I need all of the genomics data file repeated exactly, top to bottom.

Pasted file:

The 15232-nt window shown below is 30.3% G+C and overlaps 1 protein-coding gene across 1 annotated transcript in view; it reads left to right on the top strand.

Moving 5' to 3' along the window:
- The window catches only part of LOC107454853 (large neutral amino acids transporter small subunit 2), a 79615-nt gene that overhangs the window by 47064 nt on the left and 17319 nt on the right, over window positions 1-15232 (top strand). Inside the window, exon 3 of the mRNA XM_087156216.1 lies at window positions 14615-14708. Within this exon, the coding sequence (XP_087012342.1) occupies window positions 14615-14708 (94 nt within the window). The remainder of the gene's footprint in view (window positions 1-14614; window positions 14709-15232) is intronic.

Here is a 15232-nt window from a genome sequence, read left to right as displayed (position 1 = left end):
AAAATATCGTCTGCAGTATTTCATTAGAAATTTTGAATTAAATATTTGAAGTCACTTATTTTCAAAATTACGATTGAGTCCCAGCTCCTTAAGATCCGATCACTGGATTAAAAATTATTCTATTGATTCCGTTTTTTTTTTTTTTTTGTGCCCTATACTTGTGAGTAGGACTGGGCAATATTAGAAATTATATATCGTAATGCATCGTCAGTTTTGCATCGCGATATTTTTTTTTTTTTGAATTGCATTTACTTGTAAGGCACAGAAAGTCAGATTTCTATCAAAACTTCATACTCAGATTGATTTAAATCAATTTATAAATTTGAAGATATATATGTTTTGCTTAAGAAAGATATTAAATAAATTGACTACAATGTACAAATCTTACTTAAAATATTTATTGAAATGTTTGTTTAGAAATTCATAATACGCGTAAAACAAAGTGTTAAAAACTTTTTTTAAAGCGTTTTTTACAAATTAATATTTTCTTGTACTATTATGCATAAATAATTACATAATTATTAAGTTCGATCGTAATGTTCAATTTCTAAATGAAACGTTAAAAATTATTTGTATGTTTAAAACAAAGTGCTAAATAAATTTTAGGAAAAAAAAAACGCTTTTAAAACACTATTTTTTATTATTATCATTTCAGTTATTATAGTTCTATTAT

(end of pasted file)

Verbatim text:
The 15232-nt window shown below is 30.3% G+C and overlaps 1 protein-coding gene across 1 annotated transcript in view; it reads left to right on the top strand.

Moving 5' to 3' along the window:
- The window catches only part of LOC107454853 (large neutral amino acids transporter small subunit 2), a 79615-nt gene that overhangs the window by 47064 nt on the left and 17319 nt on the right, over window positions 1-15232 (top strand). Inside the window, exon 3 of the mRNA XM_087156216.1 lies at window positions 14615-14708. Within this exon, the coding sequence (XP_087012342.1) occupies window positions 14615-14708 (94 nt within the window). The remainder of the gene's footprint in view (window positions 1-14614; window positions 14709-15232) is intronic.

Here is a 15232-nt window from a genome sequence, read left to right as displayed (position 1 = left end):
AAAATATCGTCTGCAGTATTTCATTAGAAATTTTGAATTAAATATTTGAAGTCACTTATTTTCAAAATTACGATTGAGTCCCAGCTCCTTAAGATCCGATCACTGGATTAAAAATTATTCTATTGATTCCGTTTTTTTTTTTTTTTTGTGCCCTATACTTGTGAGTAGGACTGGGCAATATTAGAAATTATATATCGTAATGCATCGTCAGTTTTGCATCGCGATATTTTTTTTTTTTTGAATTGCATTTACTTGTAAGGCACAGAAAGTCAGATTTCTATCAAAACTTCATACTCAGATTGATTTAAATCAATTTATAAATTTGAAGATATATATGTTTTGCTTAAGAAAGATATTAAATAAATTGACTACAATGTACAAATCTTACTTAAAATATTTATTGAAATGTTTGTTTAGAAATTCATAATACGCGTAAAACAAAGTGTTAAAAACTTTTTTTAAAGCGTTTTTTACAAATTAATATTTTCTTGTACTATTATGCATAAATAATTACATAATTATTAAGTTCGATCGTAATGTTCAATTTCTAAATGAAACGTTAAAAATTATTTGTATGTTTAAAACAAAGTGCTAAATAAATTTTAGGAAAAAAAAAACGCTTTTAAAACACTATTTTTTATTATTATCATTTCAGTTATTATAGTTCTATTAT